Dennis Anderson

Dennis Anderson has been a Star Tribune outdoors columnist since 1993, before which, for 13 years, he held the same position at the Pioneer Press. He enjoys casting and shooting. Dogs, too, and horses. Also kids and, occasionally, crusading in his column for improved conservation.

Conservation easement plan gains in House

Posted by: Dennis Anderson under Environment Updated: June 17, 2014 - 9:43 AM

The Land Trust Alliance on Tuesday praised support that is gaining in the U.S. House for a bill that renews tax incentives for conserving land through conservation easements.

The Conservation Easement Incentive Act, introduced last year by Rep. Jim Gerlach (R-Penn.) and Rep. Mike Thompson (D-Calif), would make permanent the enhanced tax incentives created in 2006 to help landowners preserve farms, ranches, forests and historical sites in protected easements, working in partnership with land trusts – nonprofit conservation organizations.

Land trusts have conserved more than 47 million acres, an increase of roughly 10 million acres since 2005.

The bill now has 219 co-sponsors in the House, said  Rand Wentworth, president of the Land Trust Alliance.

The Land Trust Alliance is the national association representing 1,700 land trusts, which have more than 100,000 volunteers and 5 million members nationwide.

The incentive, which enabled private landowners to conserve a million acres a year, expired  Jan 1.

From a Land Trust Alliance press release:

"The enhanced incentive, first passed in 2006, has expired repeatedly since passage including the end of last year.  “This on-again, off-again incentive makes it nearly impossible to educate and encourage potential land donors to enter a conservation easement program,” said Wentworth.  “It's difficult for landowners to donate what is perhaps their largest monetary asset — the future development rights of their lands — if the threat of the end of the tax incentive is constantly looming.”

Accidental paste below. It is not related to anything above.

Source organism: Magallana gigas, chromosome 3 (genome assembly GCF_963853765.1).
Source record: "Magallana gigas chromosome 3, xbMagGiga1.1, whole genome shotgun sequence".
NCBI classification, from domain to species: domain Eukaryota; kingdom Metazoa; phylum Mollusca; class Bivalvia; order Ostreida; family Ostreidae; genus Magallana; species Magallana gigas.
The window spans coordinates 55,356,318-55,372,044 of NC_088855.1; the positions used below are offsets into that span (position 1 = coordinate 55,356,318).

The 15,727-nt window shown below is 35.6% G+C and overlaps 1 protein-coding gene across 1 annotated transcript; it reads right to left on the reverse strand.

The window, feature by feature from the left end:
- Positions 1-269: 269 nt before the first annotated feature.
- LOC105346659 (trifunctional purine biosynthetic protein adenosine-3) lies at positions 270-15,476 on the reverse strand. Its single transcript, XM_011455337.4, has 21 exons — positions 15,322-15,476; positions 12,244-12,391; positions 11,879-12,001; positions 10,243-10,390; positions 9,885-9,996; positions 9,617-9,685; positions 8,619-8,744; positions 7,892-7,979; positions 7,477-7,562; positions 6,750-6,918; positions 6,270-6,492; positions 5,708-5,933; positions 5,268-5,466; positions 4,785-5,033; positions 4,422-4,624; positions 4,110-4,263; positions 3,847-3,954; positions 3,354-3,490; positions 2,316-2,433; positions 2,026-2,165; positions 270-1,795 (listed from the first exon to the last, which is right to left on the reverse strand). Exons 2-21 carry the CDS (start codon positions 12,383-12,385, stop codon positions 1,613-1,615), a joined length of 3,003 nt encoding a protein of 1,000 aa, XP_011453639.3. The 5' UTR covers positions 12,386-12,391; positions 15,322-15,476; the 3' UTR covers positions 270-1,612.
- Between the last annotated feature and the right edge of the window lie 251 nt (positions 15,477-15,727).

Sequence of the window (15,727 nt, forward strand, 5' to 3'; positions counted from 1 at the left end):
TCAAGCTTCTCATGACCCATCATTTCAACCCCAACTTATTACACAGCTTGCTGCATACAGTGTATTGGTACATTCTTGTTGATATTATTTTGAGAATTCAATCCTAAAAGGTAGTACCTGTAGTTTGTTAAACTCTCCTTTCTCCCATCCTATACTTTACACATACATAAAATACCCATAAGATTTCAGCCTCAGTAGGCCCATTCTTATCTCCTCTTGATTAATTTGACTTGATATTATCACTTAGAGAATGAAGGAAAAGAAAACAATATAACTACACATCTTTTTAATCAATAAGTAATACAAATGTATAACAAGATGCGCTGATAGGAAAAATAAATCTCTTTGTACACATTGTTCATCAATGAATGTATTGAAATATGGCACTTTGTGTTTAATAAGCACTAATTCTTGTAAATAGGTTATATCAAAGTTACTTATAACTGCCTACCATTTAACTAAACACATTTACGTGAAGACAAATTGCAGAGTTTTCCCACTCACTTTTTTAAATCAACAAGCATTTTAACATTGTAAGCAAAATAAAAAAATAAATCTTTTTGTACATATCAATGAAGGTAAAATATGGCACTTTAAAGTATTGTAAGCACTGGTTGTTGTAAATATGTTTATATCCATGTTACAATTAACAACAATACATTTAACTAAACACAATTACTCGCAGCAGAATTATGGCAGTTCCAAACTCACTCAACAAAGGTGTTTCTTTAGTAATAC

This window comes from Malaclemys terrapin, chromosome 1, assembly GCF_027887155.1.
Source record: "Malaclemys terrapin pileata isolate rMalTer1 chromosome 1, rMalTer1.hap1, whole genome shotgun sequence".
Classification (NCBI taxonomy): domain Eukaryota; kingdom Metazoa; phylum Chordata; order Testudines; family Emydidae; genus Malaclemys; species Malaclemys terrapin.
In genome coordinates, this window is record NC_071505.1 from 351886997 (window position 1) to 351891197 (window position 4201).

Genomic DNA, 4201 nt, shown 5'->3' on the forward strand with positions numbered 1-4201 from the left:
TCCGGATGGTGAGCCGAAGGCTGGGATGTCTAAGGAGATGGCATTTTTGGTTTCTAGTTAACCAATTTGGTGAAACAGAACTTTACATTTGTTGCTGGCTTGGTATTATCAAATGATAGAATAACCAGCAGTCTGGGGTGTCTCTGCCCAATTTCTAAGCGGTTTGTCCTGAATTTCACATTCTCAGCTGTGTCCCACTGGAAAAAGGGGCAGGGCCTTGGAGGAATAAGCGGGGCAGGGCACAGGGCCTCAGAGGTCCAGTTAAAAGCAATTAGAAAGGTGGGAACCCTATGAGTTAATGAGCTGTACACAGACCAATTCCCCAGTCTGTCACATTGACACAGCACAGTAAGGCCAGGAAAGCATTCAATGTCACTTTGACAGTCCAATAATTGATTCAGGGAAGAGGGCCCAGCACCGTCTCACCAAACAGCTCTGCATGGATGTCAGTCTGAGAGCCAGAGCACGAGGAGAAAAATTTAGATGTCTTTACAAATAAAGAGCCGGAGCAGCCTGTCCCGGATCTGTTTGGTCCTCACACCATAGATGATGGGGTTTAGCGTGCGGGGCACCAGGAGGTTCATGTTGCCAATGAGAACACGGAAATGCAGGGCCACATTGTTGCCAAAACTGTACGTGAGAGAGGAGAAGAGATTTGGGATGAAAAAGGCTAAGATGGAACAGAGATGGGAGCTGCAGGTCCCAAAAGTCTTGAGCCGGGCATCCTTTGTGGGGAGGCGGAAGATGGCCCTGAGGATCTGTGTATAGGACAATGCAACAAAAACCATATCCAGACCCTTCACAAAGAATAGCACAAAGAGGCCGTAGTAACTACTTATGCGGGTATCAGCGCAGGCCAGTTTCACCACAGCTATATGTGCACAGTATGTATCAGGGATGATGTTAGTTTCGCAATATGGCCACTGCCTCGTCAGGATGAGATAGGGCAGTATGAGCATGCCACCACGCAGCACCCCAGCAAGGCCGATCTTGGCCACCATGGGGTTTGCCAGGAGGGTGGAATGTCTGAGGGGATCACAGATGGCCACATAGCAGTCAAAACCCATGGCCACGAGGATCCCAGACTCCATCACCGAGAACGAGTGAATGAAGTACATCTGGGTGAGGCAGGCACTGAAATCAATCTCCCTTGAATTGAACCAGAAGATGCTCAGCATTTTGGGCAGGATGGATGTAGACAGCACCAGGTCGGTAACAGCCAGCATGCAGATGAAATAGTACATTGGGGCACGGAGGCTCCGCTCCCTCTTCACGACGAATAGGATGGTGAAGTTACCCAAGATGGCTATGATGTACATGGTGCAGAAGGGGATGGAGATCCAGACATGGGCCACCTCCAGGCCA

"Conservation easements set aside land at a fraction of what it would cost for the federal government to purchase and supervise the land, and the land remains on the tax rolls.  Moreover, the cost of working with private landowners to maintain these easements is born by nonprofit land trusts rather than the government.
 
“Conservation easements are a voluntary, market-based solution to ensure healthy food, clean waters and sustainable communities for all Americans,” Wentworth said.  “If conservation is going to be permanent, then the law that provides this important tax incentive should be as well.”
 
"Although the bill has a solid backing, there are a limited number of legislative days left in the Congress to get the work done.  “The enhanced conservation tax credit deserves consideration on the House floor,” Wentworth added.
 
"Sixty-five national organizations – including The Nature Conservancy, National Cattlemen’s Beef Association, National Rifle Association, Ducks Unlimited, American Farm Bureau Federation, Environmental Defense Fund and National Audubon Society – also back the idea of making the enhanced conservation tax credit permanent.''
 

 

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